Michigan No Fault Insurance
If you are moving to the Wolverine State or are a newly-minted driver there, you might be going bonkers trying to understand the auto insurance rules and regulations -- and you’re not alone.
Michigan’s no-fault auto insurance law is one of the most complicated in the U.S. to understand. Michigan has several irregular coverages that other states do not require. Michigan's no-fault laws have both pros and cons, with the biggest con being the much higher overall cost than driver’s in other states regularly have to endure. Take a look at what makes Michigan auto insurance policies unique:
Personal Injury Protection and MCCA
In some terrible accidents, even primary medical insurance plus your car insurance carrier's Personal Injury Protection sometimes isn't enough to cover medical expenses. Unlimited medical coverage is provided for Michigan car accidents under the Michigan Catastrophic Claims Association (MCCA). Even though it was created by the state, the MCCA deals directly with insurance companies rather than drivers and hospitals. Michigan in the only state that extends unlimited medical coverage for all insured drivers.
Three Types of Collision Coverage
Michigan is the truest no-fault state in the country. The term no-fault means that your own insurer will be responsible for recouping your losses, rather than the insurer of another party. It doesn’t matter who was responsible for the accident, hence the name “no fault.” This is true for both medical and collision bills. Physical damage is covered by the collision coverage listed on your insurance policy regardless of who is at fault. Whether you are at-fault or not will determine what deductible you pay. It could also affect whether you have coverage or not depending on the type of collision you selected.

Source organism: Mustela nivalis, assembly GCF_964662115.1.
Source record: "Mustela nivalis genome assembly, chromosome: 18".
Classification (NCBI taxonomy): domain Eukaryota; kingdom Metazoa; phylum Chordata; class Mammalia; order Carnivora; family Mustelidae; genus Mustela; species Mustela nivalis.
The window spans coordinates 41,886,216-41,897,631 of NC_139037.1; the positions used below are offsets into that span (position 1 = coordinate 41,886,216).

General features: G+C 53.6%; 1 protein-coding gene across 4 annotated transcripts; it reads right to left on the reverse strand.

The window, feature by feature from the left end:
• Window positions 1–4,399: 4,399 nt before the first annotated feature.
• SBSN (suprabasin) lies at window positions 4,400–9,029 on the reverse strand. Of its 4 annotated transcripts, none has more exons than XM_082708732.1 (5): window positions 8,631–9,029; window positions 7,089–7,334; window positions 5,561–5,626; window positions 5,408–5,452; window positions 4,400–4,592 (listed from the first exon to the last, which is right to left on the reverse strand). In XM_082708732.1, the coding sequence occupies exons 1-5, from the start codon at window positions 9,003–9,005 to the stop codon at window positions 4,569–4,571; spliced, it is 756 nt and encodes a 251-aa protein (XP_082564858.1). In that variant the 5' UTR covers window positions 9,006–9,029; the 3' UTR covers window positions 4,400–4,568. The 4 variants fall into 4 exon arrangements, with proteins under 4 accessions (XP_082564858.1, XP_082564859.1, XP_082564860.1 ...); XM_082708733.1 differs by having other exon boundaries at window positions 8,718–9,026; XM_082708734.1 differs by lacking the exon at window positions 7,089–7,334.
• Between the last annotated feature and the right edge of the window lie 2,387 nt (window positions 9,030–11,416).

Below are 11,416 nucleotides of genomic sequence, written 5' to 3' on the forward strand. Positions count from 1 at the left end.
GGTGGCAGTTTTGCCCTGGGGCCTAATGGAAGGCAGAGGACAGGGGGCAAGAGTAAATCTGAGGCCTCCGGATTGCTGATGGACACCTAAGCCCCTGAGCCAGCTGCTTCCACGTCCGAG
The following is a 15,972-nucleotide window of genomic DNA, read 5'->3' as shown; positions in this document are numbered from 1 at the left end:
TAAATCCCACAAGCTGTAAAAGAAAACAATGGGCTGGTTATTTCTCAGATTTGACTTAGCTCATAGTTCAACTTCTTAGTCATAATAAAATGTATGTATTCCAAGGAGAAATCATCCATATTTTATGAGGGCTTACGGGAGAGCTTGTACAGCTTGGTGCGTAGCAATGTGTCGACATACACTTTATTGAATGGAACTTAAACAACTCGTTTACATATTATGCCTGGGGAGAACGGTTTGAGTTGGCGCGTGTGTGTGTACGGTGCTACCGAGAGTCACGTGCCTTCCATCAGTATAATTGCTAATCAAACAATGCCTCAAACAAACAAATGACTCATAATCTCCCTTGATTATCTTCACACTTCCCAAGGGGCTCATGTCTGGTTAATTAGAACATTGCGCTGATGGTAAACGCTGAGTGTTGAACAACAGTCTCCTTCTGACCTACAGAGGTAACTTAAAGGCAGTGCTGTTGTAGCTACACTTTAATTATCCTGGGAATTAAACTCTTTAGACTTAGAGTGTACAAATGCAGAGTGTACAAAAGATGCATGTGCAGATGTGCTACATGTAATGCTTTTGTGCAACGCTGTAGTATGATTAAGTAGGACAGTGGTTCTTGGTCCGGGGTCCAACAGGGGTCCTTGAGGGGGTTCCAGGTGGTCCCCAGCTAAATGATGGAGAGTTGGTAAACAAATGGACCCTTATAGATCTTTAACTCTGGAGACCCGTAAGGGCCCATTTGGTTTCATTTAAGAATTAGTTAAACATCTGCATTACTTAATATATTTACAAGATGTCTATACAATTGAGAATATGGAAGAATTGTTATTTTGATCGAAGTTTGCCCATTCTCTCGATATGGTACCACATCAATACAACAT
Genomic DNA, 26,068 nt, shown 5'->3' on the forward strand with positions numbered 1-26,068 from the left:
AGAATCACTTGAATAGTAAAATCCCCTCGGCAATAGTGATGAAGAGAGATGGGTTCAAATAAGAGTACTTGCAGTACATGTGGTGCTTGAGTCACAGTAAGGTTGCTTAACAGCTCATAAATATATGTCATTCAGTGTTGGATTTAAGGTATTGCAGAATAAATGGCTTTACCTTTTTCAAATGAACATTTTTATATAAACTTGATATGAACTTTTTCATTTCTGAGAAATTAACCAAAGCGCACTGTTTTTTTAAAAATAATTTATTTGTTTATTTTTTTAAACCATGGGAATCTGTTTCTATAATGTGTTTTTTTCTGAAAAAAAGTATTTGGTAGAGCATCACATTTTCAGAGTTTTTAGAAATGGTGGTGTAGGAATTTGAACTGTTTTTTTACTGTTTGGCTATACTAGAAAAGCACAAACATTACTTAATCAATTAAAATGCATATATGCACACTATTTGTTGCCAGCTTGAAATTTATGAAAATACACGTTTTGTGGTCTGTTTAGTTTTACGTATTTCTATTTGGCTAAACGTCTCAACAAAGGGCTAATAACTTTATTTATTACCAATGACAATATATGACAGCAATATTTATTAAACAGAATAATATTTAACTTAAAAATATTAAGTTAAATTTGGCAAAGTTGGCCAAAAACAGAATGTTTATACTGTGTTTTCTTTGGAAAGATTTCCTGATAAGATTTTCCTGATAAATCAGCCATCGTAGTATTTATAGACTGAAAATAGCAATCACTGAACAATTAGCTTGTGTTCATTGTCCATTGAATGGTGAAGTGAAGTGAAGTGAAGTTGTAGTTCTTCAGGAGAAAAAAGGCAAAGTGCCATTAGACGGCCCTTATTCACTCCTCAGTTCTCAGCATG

- Broad Collision is the best and most expensive coverage you can purchase. If you are in an accident and not at fault, you will not pay a deductible to get your vehicle repaired. Broad collision can come in very handy especially if your parked car was hit and you do not know who caused the damage. Broad collision would kick in and you could get your vehicle repaired without paying your deductible. If you are at-fault in the accident, you will be required to pay the deductible listed on your collision coverage.
- Standard (Regular) Collision comes a little cheaper but requires you pay your collision deductible regardless of who is at fault. If someone runs a stop sign and hits your vehicle, you will have to pay your deductible. It is possible to get up to $500 back from the at-fault driver's insurance policy with a mini tort claim. Your insurance policy will cover the rest of the repairs.
- Limited Collision is the cheapest form of collision. With limited collision, you will only be covered if an accident is not your fault. No deductible will apply when you are found to be not at fault and your vehicle will be repaired. If you are at-fault, you will not have any coverage provided by your insurance policy.
Limited Property Damage
Up to $1000 is provided by your insurance policy if you damage someone else's vehicle. Limited property damage is paid out to someone else if they are charged a deductible or have no collision coverage. Your insurance policy will not be responsible for anything higher than $1000. A limited property damage claim is usually called a mini-tort claim.
Property Protection Insurance
In the state of Michigan, property protection insurance provides one million in coverage for property damage. The coverage is only provided if the accident takes place in Michigan, otherwise, your property damage liability coverage will apply.